Akika Says “The Melbourne Identity”

By Geisha Bar

I’m not sure if it happens as frequently as it used to, but I find it’s still pretty commonplace to hear people engaging in the good ol’ Perth vs. Melbourne debate. Yet debate might be the wrong word. I’m talking about that conversation thing that consists of one person arguing that “Perth sucks and is pretty boring I wish I lived in Melbourne”, which is followed by the other person immediately agreeing with them. An informal discussion, if anything.

The horrifying truth that a lot of people try to shove deep into the back of their subconsciousness cupboard (to be chewed on by rodents, etc) is that Melbourne is actually just a slightly larger version of Perth. But with the added bonus of traffic that is somehow even more congested and impossible to navigate through than Perth’s: you get to walk absolutely everywhere. Oh, and did I mention the pie franchise that has infected Melbourne like a virulent STD? Because there’s a lot of these pie stores, and they’re all exactly the same. So much for a vibrant inner-city culture – unless you really, really enjoy being able to walk fifty metres from anywhere whilst still retaining the option to cram your mouth full of lukewarm meat and pastry. The first of these stores has just opened up in our beautiful city, so get excited about that.

It’s not that I hate Melbourne or want to be excessively cynical about it, or anything dumb like that. It’s a great place to visit, and has a literal ton of awesome stores and museums and galleries to visit and parks to walk around in at night-time and barely any crack addicts who come up to you in the street and try to sell you paracetamol. It’s just that it’s not really all that different to Perth, despite the hype that leaks out of every vaguely hip twenty-something who visited Brunswick street for a day and “…couldn’t believe what they did with the polenta, oh my gawrd!”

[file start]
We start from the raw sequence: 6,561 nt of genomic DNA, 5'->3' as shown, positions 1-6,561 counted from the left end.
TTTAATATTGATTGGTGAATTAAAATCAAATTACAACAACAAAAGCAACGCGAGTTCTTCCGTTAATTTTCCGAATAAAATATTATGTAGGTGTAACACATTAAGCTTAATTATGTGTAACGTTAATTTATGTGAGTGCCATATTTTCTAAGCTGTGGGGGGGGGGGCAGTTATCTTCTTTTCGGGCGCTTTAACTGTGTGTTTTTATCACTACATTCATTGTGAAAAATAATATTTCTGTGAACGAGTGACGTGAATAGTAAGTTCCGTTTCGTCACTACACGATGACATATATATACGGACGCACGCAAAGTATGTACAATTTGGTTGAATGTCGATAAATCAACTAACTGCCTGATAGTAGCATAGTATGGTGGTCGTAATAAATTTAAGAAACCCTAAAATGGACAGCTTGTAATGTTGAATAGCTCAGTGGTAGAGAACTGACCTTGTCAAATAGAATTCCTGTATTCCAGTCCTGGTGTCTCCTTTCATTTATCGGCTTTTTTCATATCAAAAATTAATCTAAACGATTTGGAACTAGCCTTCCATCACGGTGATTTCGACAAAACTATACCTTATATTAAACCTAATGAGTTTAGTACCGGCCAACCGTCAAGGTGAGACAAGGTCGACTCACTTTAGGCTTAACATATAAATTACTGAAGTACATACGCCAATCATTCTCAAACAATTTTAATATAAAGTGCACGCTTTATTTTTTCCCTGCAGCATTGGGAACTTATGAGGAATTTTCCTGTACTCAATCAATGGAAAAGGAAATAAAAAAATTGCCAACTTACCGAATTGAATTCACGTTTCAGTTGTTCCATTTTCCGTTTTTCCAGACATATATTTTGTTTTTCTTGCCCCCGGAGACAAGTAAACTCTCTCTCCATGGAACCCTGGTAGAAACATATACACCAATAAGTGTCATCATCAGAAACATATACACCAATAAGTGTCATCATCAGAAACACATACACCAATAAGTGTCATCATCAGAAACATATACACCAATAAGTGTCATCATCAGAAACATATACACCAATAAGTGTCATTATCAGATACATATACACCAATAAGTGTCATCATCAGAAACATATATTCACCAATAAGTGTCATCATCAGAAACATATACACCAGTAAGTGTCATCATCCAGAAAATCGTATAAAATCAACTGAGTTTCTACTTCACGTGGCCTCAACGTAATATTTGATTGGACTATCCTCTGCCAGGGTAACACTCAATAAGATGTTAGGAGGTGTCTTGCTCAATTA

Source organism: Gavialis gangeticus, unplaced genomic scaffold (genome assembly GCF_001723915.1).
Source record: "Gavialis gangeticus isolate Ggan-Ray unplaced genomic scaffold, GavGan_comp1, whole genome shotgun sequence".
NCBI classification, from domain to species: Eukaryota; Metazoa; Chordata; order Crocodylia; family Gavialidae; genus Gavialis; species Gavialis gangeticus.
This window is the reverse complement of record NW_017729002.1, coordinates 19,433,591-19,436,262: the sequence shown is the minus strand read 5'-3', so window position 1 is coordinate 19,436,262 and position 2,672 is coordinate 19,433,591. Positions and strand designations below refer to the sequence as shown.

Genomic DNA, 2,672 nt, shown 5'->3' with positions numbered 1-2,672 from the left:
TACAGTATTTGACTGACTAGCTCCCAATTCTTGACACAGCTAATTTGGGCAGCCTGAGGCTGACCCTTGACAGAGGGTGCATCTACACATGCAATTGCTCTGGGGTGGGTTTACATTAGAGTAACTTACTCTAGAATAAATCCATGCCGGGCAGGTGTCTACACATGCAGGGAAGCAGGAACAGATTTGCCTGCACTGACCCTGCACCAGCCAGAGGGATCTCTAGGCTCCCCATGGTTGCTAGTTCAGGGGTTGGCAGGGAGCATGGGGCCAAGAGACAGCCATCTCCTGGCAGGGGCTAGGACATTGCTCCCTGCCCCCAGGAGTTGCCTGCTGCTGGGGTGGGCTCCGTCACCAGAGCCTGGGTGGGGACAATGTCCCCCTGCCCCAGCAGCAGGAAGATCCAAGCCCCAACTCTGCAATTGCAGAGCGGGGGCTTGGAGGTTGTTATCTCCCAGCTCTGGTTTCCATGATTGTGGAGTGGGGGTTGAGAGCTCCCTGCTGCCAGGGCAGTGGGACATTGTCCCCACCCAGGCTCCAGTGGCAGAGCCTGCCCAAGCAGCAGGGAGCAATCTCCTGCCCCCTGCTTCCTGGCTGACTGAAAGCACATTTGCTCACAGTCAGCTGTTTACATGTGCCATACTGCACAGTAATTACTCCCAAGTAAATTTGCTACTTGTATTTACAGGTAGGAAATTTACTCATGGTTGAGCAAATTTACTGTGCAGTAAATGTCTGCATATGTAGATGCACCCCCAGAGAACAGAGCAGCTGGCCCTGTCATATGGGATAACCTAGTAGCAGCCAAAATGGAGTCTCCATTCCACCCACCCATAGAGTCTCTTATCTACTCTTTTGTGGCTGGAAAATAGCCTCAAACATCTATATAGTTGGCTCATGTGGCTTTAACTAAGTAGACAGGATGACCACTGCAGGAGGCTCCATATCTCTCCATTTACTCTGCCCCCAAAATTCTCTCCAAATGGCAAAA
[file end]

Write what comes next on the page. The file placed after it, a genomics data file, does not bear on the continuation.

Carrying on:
It’s just that Perth has a whole lot of really nice things too, now. Maybe it didn’t for a while, but in Northbridge at least, we’ve actually surpassed that small-bar saturation point – this being the hypothetical glass ceiling where there are so many successful small bars in one area that they start to merge into each other and create a sort of small-bar conglomerate in which you can’t walk a fucking metre without being offered some kind of avant-garde cocktail that tastes of musk, but don’t actually want to patronise any because how different can they all be, really? There’s only so many puffy red couches that your butt can enjoy before you’ve drunk enough sangria to become disillusioned with the whole idea of change in the first place. Essentially, the whole stupid business could be summed up in this question: do I really want everything to be new and different but exactly the same as somewhere else?